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Tiger pounces on return while recovering from controversy

Tiger Woods is showing vintage form, inking new sponsorship deals and looking ready for a run at redemption on the two-year anniversary of his fall from grace in an epic adultery scandal.

The former world number one golfer, a 14-time major champion, was hospitalised on November 27 2009 — the day after the Thanksgiving holiday — after a late-night car crash that led to the unveiling of his secret sex life.

Woods, who divorced from Elin Nordegren last year, has not won a tournament since the scandal was revealed with more than a dozen women claiming sexual trysts with him — shattering the iconic image Woods built in a historic career.

But success this month in Australia, where his last triumph came at the 2009 Australian Masters, has given Woods signs of progress as he chases the all-time record of 18 major titles won by Jack Nicklaus.

“I’m starting to play better now,” Woods told CNBC on Monday. “It’s just a matter of putting it together over a longer period of time.”

Dogged by controversy
Sponsors deserted Woods, who became a punch line for comedians, even as the US PGA Tour wondered how things would change after the downfall of a man whose fame boosted prize money and television ratings.

Worldwide attention for an apology statement and his return from a hiatus at the 2010 Masters showed there was still interest in Woods but injuries helped keep Woods winless, notably a knee injury suffered at this year’s Masters.

Woods has moved from Orlando to a new South Florida home with an adjacent practice area, changed his swing with coach Sean Foley and changed his caddie, firing Steve Williams and hiring Joe LaCava in September.

And there have been signs of success. Woods led the Australian Open earlier this month but faded with putting woes.

Woods stumbled early at the Presidents Cup last week but sizzled in singles with five birdies in 11 holes on the way to a victory that secured the trophy for the Americans once again.

Return of sponsorships
“I’m very pleased with the progress I’ve made with Sean and it’s finally paying off under pressure,” Woods said.

Woods became the first athlete to earn $1-billion in career prize money and endorsement payments, according to Forbes magazine, just before his fall from grace.

Sponsors fled from him in the wake of the scandal, including Accenture, AT&T, Gatorade, Gillette and Tag Heuer. Nike and EA Sports, makers of a Woods golf videogame, were notable exceptions.

Now sponsors are returning to Woods. A Japanese heat rub deal earlier this year was the first. Since then, Swiss watchmaker Rolex announced an endorsement deal in October and Fuse nutrition products signed him to a deal in November.

“Rolex is convinced that Tiger Woods still has a long career ahead of him and that he has all the qualities required to continue to mark the history of golf,” a Rolex statement said.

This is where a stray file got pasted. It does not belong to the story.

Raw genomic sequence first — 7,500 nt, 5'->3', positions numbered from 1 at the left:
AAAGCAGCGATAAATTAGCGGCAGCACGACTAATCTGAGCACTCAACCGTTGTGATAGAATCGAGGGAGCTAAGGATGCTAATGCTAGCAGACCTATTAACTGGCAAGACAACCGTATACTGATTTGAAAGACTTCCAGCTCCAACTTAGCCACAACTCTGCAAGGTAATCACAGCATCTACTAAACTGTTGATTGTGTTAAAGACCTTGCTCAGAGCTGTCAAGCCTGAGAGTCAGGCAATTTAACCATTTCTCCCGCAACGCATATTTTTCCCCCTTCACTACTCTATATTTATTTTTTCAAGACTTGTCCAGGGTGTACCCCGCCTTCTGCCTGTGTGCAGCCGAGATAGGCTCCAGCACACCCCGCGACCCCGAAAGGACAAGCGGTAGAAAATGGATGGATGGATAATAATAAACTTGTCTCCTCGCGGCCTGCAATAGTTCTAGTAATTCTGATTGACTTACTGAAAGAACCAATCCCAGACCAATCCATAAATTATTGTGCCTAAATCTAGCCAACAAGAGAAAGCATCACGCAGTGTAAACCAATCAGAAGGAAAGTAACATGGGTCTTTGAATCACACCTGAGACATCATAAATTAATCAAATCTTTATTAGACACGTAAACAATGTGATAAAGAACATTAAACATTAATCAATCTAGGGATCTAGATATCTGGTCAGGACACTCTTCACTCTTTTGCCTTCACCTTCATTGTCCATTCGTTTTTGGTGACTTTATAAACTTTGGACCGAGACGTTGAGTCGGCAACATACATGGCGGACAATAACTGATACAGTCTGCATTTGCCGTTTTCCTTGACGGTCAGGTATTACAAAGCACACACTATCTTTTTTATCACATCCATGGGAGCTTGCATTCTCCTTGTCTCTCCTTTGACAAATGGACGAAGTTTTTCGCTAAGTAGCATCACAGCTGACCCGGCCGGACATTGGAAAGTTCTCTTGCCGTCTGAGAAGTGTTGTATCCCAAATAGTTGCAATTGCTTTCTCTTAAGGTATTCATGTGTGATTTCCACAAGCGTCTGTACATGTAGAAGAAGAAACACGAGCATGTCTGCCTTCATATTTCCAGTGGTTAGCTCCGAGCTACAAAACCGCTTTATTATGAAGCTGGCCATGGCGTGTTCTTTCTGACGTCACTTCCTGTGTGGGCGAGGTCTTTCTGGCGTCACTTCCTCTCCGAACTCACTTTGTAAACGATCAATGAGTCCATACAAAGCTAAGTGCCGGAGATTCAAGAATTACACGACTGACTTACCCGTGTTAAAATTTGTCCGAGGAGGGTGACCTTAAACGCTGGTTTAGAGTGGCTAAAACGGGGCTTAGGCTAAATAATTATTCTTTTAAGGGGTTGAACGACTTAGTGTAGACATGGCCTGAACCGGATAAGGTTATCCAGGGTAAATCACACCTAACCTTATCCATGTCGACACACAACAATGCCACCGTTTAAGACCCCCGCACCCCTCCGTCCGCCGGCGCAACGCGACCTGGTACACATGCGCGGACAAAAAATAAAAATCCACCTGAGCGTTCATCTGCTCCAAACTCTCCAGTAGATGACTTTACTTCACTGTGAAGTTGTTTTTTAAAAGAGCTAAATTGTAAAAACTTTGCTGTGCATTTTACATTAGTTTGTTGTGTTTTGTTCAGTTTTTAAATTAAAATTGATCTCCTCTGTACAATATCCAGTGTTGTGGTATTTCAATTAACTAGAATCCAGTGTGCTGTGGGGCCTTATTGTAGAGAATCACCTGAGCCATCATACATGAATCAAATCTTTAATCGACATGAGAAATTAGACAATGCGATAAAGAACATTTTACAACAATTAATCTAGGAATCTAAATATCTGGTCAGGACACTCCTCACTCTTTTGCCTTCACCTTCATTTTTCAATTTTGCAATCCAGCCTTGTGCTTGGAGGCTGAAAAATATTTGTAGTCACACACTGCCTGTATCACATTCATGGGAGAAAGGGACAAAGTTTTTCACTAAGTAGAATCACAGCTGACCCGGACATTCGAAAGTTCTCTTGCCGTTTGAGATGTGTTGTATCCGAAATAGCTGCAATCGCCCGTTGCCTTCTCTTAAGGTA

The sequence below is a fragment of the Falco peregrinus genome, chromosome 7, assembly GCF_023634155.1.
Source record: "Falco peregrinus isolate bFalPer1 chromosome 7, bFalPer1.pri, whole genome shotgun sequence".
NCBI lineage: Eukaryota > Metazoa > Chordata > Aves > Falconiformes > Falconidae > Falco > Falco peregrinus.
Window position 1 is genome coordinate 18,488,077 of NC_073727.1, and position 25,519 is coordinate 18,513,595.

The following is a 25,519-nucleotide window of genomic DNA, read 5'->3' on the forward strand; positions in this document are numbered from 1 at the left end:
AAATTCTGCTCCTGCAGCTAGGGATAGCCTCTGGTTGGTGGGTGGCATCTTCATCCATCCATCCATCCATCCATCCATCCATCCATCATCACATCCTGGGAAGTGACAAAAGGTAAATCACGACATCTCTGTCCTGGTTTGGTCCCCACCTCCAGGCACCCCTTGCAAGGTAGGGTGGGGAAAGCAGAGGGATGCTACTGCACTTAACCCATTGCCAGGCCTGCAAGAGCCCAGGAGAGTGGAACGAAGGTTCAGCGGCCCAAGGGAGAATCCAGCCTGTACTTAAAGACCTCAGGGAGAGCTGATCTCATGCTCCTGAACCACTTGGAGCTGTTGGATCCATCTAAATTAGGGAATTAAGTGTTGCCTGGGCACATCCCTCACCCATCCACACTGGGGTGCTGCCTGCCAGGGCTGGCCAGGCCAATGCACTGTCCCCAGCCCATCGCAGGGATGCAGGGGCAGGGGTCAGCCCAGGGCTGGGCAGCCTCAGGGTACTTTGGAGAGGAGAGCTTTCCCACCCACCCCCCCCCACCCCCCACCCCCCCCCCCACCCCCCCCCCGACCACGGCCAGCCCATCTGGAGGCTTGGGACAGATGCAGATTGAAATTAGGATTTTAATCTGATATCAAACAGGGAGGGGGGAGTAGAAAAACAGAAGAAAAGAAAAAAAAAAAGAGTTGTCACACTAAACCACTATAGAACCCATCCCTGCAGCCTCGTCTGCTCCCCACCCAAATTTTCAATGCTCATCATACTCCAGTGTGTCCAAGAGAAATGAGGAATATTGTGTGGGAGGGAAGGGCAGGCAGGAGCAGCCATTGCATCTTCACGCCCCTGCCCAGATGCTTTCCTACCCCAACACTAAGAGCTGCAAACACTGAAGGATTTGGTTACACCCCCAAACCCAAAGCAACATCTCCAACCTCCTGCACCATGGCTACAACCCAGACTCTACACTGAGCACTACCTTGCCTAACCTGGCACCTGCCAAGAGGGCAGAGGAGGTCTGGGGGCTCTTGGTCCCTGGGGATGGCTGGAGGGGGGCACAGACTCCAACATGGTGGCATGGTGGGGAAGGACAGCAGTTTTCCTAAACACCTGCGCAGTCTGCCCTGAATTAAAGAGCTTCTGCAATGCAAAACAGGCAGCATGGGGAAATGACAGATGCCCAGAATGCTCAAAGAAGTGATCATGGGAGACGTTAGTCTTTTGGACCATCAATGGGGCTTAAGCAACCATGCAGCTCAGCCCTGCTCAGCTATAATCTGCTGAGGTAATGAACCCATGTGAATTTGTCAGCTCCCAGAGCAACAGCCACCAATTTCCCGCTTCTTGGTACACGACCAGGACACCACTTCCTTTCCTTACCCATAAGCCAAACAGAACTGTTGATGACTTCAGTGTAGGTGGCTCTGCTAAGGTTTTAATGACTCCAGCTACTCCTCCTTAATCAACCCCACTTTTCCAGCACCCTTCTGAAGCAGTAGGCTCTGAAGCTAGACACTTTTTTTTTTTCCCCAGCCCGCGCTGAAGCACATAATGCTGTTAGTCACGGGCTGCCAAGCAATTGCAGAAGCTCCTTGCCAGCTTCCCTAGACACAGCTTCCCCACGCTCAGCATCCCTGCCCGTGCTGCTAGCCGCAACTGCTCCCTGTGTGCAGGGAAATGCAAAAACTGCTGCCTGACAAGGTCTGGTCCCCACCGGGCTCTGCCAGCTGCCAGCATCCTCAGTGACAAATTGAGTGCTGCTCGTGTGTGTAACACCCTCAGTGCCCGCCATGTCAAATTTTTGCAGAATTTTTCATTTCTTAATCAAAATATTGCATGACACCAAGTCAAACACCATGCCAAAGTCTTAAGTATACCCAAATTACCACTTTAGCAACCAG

Most competitive years
The US PGA signed nine-year TV contract extensions to 2021 in September and while no pay-out figures were revealed, the jump from $80-million in prize money in 1997 when Woods won his first major at the Masters to $280-million this year is likely to continue unabated even as the economy struggles.

The new deal ensures current telecasters the chance to cover Woods, who turns 36 next month, in events through age 45, essentially for the remainder of his most competitive years as he chases the career mark of Nicklaus.

Woods said in August he still expects to pass Nicklaus, who won his last major at age 46, for the major win mark and that he has benchmarks for where he hopes to be at certain ages.

“At 38, that’s three years, 15 [majors],” he said. “If I win all 15, I’ll be looking all right. I would be in good shape.”

But there are plenty of challenges ahead for Woods, who ruled the rankings for 623 weeks but has now tumbled to 51st and has not broken par in all four rounds of any event over 22 tournaments since the 2010 Masters.

Woods no longer hits drives longer than his rivals, forcing him to rely upon a clutch short game and solid putting to win.

“You feel for him,” Australian golf legend Greg Norman said. “You know how hard it is to get it back again — because it’s not the same.”

Woods has struggled with injuries to his surgically repaired knees while new young rivals such as world number two Rory McIlroy, the reigning US Open champion, have excited fans in a way not seen since “Tigermania” struck in 1997.

“He’s still the biggest attraction in the game of golf,” McIlroy said of Woods. “The only thing that has changed is that he just isn’t winning as much as he did back then.

“But that’s not to say that he won’t do it again.” — AFP

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Jim Slater
Jim Slater
Sports Editor Agence France-Presse (AFP).

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